Climate change a bigger threat than war, Fiji tells security summit


Fiji has told an Asian security summit that climate change is a bigger threat to the Pacific than military tensions.

“In our blue Pacific continent, machine guns, fighter jets, grey ships and green battalions are not our primary security concern.

“The single greatest threat to our very existence is climate change. It threatens our very hopes and dreams of prosperity. Human-induced, devastating climate change,” said Inia Seruiratu, Fiji’s Minister for Defence, at the Shangri-La Dialogue, Asia’s top security meeting

He was addressing a summit in Singapore which has focused on China-U.S tensions and the Ukraine war.

Cyclones have repeatedly battered Fiji and other low-lying Pacific countries.

Floods in Fiji caused by tropic cyclones have displaced thousands of people in recent years and wrought economic havoc.

Pacific states have urged advanced industrialised nations to do more to combat climate change.

“Waves are crashing at our doorsteps, winds are battering our homes, we are being assaulted by this enemy from many angles,” Seruiratu told delegates.

The world is now about 1.2C warmer than it was in the 19th Century – the result of humans burning fossil fuels, which release greenhouse gases, mostly carbon dioxide (CO2).

But much attention has focused on China’s growing challenge to Western strategic interests in the Asia-Pacific region.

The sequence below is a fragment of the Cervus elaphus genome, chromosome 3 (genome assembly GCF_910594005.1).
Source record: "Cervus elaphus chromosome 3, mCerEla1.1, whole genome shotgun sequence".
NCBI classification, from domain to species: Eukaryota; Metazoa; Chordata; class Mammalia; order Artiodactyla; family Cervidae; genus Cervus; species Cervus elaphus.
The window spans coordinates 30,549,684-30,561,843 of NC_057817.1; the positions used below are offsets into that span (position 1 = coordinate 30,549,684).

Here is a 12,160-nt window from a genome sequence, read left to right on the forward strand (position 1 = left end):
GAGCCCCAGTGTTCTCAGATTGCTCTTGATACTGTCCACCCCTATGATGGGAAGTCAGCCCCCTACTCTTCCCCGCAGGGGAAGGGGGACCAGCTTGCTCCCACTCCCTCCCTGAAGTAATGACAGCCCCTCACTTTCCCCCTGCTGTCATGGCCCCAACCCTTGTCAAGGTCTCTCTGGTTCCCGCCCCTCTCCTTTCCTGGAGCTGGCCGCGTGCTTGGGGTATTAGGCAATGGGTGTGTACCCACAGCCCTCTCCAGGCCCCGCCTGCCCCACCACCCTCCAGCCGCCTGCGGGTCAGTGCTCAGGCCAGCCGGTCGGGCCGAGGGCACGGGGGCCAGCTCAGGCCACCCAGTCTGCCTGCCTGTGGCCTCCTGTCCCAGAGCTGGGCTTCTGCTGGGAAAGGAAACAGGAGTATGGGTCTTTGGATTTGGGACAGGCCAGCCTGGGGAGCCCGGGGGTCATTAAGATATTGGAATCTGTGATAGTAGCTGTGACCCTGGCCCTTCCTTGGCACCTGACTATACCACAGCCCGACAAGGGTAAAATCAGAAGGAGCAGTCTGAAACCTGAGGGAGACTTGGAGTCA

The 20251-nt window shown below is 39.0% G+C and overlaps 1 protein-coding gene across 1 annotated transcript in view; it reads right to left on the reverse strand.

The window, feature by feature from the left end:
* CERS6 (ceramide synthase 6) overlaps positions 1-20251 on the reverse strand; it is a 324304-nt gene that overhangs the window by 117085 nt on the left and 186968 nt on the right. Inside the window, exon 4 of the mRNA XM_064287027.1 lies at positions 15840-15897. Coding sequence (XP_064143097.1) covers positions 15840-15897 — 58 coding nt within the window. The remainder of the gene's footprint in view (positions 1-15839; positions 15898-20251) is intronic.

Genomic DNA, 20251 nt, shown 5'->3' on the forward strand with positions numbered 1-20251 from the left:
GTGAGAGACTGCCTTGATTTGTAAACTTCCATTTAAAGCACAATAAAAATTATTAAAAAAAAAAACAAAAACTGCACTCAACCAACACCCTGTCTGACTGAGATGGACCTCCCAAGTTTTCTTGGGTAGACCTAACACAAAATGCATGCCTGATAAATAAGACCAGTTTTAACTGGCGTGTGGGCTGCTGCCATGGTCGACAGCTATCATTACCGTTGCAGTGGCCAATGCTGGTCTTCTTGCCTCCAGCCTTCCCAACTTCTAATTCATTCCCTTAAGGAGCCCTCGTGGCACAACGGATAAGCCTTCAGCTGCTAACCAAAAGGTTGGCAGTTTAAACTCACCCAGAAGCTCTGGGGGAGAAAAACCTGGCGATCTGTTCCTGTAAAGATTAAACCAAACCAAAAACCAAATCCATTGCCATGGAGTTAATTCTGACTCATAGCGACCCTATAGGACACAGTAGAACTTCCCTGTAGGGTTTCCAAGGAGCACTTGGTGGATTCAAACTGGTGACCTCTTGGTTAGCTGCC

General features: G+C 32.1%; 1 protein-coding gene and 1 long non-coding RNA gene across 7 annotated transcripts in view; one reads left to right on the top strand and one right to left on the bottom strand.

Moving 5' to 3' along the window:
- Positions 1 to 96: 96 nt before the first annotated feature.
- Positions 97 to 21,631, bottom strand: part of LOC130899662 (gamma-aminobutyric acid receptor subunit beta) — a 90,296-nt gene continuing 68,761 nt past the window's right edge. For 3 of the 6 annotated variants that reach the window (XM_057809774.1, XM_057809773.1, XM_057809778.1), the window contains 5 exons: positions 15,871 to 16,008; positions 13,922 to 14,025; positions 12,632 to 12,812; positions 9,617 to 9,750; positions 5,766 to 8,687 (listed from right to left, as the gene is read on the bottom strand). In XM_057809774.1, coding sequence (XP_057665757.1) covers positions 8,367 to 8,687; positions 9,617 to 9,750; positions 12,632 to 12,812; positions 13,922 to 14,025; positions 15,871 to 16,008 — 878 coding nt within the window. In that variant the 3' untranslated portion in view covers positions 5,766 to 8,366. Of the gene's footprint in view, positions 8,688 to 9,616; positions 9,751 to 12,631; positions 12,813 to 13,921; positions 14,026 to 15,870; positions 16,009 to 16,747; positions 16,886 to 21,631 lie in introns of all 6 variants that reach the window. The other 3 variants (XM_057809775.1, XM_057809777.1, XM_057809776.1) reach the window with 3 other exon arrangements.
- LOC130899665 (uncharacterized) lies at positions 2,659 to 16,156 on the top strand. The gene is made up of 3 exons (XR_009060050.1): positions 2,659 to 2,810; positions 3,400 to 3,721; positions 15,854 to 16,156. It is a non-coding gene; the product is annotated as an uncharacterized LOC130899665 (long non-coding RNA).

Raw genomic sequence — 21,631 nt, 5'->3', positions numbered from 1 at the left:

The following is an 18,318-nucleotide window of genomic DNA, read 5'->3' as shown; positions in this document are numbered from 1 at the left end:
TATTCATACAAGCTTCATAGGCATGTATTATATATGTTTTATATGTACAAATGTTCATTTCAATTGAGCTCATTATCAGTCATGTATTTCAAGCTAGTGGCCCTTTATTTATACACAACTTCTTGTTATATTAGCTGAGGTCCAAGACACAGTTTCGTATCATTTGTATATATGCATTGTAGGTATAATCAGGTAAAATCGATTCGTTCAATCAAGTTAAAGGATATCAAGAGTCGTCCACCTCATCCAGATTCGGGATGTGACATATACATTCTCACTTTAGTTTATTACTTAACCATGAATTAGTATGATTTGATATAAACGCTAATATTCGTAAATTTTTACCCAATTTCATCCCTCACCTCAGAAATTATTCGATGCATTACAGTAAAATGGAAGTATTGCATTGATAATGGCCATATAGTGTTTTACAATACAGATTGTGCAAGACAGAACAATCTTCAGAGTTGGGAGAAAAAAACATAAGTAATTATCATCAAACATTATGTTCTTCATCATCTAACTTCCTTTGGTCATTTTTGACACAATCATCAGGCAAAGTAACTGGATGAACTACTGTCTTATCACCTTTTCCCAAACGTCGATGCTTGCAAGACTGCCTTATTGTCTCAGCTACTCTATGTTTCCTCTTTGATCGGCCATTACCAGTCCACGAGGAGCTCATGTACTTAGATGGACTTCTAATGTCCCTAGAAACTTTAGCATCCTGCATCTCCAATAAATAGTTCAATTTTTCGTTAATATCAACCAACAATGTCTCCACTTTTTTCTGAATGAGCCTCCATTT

The Pacific islands became a focus of regional tensions this year after China signed a security pact with the Solomon Islands in April, alarming the United States, Australia and New Zealand, who fear a stepped-up military presence by Beijing in the Pacific.

Beijing has said that it is not establishing a military base in the Solomon Islands and that its goal is to strengthen security cooperation with Pacific island nations.

China’s Foreign Minister Wang Yi conducted a tour of the Pacific islands last month in the hope of securing a sweeping regional trade and security pact, but the island nations were unable to reach a consensus on a deal.

Seruiratu played down concerns about a battle for influence in the Pacific islands while highlighting his country’s willingness to work with a range of countries.

“In Fiji, we are not threatened by geopolitical competition,” Seruiratu said in his speech.

“We have to adapt how we work and who we work with to achieve stability,” he said.